1,001 nights: The long saga of the EU Nature Directives

DISCLAIMER: All opinions in this column reflect the views of the author(s), not of EURACTIV.com PLC.

Most EU governments have backed maintaining the directives as they are. So why has the Commission taken so long? [Tambako/Flickr]

It’s been 988 days and nights since the European Commission announced that it was planning a ‘fitness check’ of the Birds and Habitats Directives. Yet, after all this time, we’re still waiting for a conclusion of this saga and a clear statement from the Commission, writes Andreas Baumüller.

Andreas Baumüller is Head of Natural Resources at WWF’s European Policy Office.

The uncertainty on the issue has lasted for far too long; this situation is unacceptable, as it creates uncertainty for member states, citizens and businesses alike.

The evidence is crystal clear: The Nature Directives are ‘fit for purpose’!

Last year, the EU Fitness Check public consultation mobilised more than half a million people to underline that the EU Nature Directives are fit for purpose and should not be revised – a record number for an EU public consultation. The results of the independent consultancy carrying out the consultation, as reported in yesterday’s EURACTIV article quoting the leaked final report, came to the same conclusion.

But not only that: the majority of EU governments, including Germany, Poland, Spain, France, Slovenia, Italy, Croatia, Luxembourg, Romania, Greece, Belgium, Czech Republic, Slovakia, Bulgaria and Hungary, as well as the UK’s prime minister David Cameron just a couple of weeks ago, have also stressed the importance of maintaining the Nature Directives and focusing on better implementation; the Dutch Presidency had itself also expressed the need for a strong focus on better implementation of the legislation.

In addition, the European Parliament came out strongly in favour of not revising the Directives, with 86% of its members stressing that full implementation and enforcement of the Nature Directives is a vital prerequisite for ensuring the success of the EU Biodiversity Strategy.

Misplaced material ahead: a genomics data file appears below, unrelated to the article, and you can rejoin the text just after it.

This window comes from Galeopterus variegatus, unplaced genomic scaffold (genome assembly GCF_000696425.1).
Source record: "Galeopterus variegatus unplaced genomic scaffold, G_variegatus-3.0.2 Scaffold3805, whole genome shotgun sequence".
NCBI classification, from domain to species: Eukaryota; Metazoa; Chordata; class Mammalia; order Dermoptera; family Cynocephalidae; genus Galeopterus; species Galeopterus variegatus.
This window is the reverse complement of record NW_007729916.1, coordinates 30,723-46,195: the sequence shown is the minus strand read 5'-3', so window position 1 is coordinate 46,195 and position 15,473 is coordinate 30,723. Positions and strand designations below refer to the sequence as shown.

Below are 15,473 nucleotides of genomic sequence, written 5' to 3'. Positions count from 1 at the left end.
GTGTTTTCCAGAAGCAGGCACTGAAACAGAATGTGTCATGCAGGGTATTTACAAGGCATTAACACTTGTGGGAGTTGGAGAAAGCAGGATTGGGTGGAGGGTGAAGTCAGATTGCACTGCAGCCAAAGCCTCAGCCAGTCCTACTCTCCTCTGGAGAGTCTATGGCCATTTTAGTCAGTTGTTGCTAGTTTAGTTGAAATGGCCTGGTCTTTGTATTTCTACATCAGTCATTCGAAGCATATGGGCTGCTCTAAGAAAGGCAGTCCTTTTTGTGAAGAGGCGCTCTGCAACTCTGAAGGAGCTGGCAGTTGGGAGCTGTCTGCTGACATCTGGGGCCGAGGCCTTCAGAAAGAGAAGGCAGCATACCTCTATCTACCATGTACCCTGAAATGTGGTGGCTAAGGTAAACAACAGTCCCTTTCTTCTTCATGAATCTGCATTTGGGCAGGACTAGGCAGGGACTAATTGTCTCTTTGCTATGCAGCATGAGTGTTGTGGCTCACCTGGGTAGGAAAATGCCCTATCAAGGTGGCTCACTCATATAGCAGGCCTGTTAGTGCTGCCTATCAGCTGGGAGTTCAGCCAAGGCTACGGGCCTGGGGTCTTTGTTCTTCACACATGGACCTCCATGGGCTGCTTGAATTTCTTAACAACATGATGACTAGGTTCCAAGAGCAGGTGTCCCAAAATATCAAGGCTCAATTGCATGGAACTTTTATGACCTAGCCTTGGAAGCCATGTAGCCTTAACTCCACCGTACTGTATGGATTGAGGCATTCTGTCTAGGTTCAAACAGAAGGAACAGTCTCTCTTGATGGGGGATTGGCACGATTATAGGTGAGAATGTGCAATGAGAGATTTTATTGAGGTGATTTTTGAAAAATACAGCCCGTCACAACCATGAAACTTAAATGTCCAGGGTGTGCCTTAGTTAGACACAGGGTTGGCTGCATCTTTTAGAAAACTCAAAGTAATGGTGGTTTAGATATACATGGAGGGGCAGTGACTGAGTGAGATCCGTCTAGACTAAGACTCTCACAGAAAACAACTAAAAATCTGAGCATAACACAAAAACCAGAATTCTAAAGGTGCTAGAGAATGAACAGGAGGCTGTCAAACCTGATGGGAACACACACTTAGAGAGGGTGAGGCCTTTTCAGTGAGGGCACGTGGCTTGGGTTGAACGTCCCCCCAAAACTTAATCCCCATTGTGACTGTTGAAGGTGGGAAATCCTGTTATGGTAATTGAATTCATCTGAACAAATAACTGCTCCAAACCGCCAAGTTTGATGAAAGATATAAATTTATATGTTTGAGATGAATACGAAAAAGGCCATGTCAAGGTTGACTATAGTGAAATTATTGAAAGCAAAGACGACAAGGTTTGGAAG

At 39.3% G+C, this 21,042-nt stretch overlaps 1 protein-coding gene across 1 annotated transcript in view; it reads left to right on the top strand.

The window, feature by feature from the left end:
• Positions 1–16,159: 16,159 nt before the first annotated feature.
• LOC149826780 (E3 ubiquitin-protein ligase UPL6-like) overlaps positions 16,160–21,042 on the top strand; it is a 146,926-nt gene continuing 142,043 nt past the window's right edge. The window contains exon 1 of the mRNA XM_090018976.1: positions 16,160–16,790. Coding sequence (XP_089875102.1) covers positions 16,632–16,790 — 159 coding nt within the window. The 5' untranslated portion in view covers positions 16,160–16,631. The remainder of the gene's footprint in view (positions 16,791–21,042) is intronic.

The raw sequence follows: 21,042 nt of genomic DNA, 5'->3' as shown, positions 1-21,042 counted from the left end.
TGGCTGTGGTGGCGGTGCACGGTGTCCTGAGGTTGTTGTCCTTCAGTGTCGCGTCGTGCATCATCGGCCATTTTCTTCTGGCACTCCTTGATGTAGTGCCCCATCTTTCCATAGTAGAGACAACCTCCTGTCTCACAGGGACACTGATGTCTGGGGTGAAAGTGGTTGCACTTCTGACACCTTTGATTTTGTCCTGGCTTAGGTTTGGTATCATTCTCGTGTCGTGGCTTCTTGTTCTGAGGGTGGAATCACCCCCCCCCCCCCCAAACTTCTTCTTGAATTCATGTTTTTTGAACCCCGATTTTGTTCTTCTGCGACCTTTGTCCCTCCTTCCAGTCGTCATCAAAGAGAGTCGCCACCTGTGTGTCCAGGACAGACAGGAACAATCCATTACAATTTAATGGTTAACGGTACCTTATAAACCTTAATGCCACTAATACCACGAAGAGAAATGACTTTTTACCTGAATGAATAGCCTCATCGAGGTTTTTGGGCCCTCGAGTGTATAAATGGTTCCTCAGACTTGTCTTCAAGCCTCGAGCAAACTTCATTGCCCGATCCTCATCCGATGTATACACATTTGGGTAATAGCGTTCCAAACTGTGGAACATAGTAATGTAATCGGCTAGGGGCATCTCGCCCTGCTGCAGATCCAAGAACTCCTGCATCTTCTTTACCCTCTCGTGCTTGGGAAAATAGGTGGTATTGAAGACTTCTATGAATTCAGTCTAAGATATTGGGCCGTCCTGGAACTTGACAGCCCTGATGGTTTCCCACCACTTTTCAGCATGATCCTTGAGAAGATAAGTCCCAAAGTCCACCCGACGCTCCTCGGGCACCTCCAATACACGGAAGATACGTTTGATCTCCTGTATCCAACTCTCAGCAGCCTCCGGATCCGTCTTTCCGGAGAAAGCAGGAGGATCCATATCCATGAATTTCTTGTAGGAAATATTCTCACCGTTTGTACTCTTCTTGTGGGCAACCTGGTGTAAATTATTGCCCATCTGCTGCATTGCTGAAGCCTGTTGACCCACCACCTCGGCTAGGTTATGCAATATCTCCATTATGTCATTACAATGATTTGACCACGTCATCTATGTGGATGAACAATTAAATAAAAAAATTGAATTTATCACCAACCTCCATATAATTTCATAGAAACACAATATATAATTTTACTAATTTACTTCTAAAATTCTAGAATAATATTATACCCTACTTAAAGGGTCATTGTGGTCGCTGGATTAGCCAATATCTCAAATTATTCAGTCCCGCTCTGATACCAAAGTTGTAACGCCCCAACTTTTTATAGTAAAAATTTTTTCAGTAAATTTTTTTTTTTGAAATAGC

Nevertheless, we have been waiting for the official release of the independent consultancy report – which summarises the findings of the public consultation – and the Commission’s Working Document for many months now. In order to view this text officially, WWF submitted an official ‘access to documents’ request to the Commission, but just received an email delaying the answer until 7 July. Why?

What is the Juncker Commission waiting for?

In yesterday’s hearing in the EP’s Environment Committee, in which European Commission Vice-President Frans Timmermans was grilled on the issue by MEPs from across the political spectrum, it was great to see that they strongly reiterated the European public’s call to save the Directives. Disappointingly, though, Commissioner Timmermans did not provide any satisfactory answerson what is holding back the decision.

Why this Commission is not capable of publishing a mere factual report, based on the findings it had received back last autumn? Given the widespread support, it is totally unclear why the Commission is not taking a decision. Something or someone appears to be holding this back – maybe because they don’t like the findings?

As a result of this behaviour, due to the lack of input from the Commission, the Dutch presidency just cancelled its much anticipated and politically charged Ministerial Conference on this issue in a highly unusual move. This failure by the Juncker Commission is not only deeply embarrassing for President Juncker and his college, but also truly shocking.

The Commission must now explain the reasons behind what looks like deliberate delaying tactics. We expect President Juncker to urgently provide a transparent response to the half a million citizens who have spoken out in favour of the Nature Directives.

Further Reading

Commission research shows Nature Directives don't need 'better regulation'

EXCLUSIVE/ EU rules to protect birdlife and habitats – under threat from a review driven by the European Commission’s ‘better regulation’ strategy - are fit for purpose, according to leaked research that fuelled demands to leave the laws alone.